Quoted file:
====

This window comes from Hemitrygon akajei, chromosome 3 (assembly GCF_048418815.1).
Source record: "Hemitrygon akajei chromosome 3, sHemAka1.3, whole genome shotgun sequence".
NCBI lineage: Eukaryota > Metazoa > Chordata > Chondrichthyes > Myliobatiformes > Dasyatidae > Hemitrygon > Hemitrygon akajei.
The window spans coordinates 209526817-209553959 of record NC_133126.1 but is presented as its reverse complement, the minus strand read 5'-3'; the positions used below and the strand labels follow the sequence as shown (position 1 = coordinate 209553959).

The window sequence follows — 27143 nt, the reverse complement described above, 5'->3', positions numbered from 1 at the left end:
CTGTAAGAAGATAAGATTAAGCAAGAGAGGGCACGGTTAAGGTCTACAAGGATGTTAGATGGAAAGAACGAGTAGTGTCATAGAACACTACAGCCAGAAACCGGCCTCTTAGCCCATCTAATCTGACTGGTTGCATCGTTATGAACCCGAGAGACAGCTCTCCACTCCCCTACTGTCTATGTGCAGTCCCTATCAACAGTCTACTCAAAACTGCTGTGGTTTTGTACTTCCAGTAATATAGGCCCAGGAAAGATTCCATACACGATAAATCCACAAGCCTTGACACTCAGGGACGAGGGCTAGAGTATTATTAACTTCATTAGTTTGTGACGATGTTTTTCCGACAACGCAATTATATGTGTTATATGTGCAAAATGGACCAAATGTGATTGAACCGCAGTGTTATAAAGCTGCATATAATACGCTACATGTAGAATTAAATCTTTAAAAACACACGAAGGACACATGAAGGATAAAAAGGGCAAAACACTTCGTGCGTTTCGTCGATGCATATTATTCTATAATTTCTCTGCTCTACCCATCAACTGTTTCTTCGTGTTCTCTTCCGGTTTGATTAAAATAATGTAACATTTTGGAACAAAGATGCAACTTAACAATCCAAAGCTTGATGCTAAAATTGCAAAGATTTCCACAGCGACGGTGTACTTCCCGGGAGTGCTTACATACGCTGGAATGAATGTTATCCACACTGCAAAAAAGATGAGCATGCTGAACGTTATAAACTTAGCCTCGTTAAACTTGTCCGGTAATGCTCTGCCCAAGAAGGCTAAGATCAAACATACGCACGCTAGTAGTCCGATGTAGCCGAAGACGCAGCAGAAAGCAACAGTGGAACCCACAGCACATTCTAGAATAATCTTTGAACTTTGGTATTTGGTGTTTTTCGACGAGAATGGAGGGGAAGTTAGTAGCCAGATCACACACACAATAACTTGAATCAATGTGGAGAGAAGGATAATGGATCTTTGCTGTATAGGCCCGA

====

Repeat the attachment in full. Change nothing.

This window comes from Hemitrygon akajei, chromosome 3 (assembly GCF_048418815.1).
Source record: "Hemitrygon akajei chromosome 3, sHemAka1.3, whole genome shotgun sequence".
NCBI lineage: Eukaryota > Metazoa > Chordata > Chondrichthyes > Myliobatiformes > Dasyatidae > Hemitrygon > Hemitrygon akajei.
The window spans coordinates 209526817-209553959 of record NC_133126.1 but is presented as its reverse complement, the minus strand read 5'-3'; the positions used below and the strand labels follow the sequence as shown (position 1 = coordinate 209553959).

The window sequence follows — 27143 nt, the reverse complement described above, 5'->3', positions numbered from 1 at the left end:
CTGTAAGAAGATAAGATTAAGCAAGAGAGGGCACGGTTAAGGTCTACAAGGATGTTAGATGGAAAGAACGAGTAGTGTCATAGAACACTACAGCCAGAAACCGGCCTCTTAGCCCATCTAATCTGACTGGTTGCATCGTTATGAACCCGAGAGACAGCTCTCCACTCCCCTACTGTCTATGTGCAGTCCCTATCAACAGTCTACTCAAAACTGCTGTGGTTTTGTACTTCCAGTAATATAGGCCCAGGAAAGATTCCATACACGATAAATCCACAAGCCTTGACACTCAGGGACGAGGGCTAGAGTATTATTAACTTCATTAGTTTGTGACGATGTTTTTCCGACAACGCAATTATATGTGTTATATGTGCAAAATGGACCAAATGTGATTGAACCGCAGTGTTATAAAGCTGCATATAATACGCTACATGTAGAATTAAATCTTTAAAAACACACGAAGGACACATGAAGGATAAAAAGGGCAAAACACTTCGTGCGTTTCGTCGATGCATATTATTCTATAATTTCTCTGCTCTACCCATCAACTGTTTCTTCGTGTTCTCTTCCGGTTTGATTAAAATAATGTAACATTTTGGAACAAAGATGCAACTTAACAATCCAAAGCTTGATGCTAAAATTGCAAAGATTTCCACAGCGACGGTGTACTTCCCGGGAGTGCTTACATACGCTGGAATGAATGTTATCCACACTGCAAAAAAGATGAGCATGCTGAACGTTATAAACTTAGCCTCGTTAAACTTGTCCGGTAATGCTCTGCCCAAGAAGGCTAAGATCAAACATACGCACGCTAGTAGTCCGATGTAGCCGAAGACGCAGCAGAAAGCAACAGTGGAACCCACAGCACATTCTAGAATAATCTTTGAACTTTGGTATTTGGTGTTTTTCGACGAGAATGGAGGGGAAGTTAGTAGCCAGATCACACACACAATAACTTGAATCAATGTGGAGAGAAGGATAATGGATCTTTGCTGTATAGGCCCGA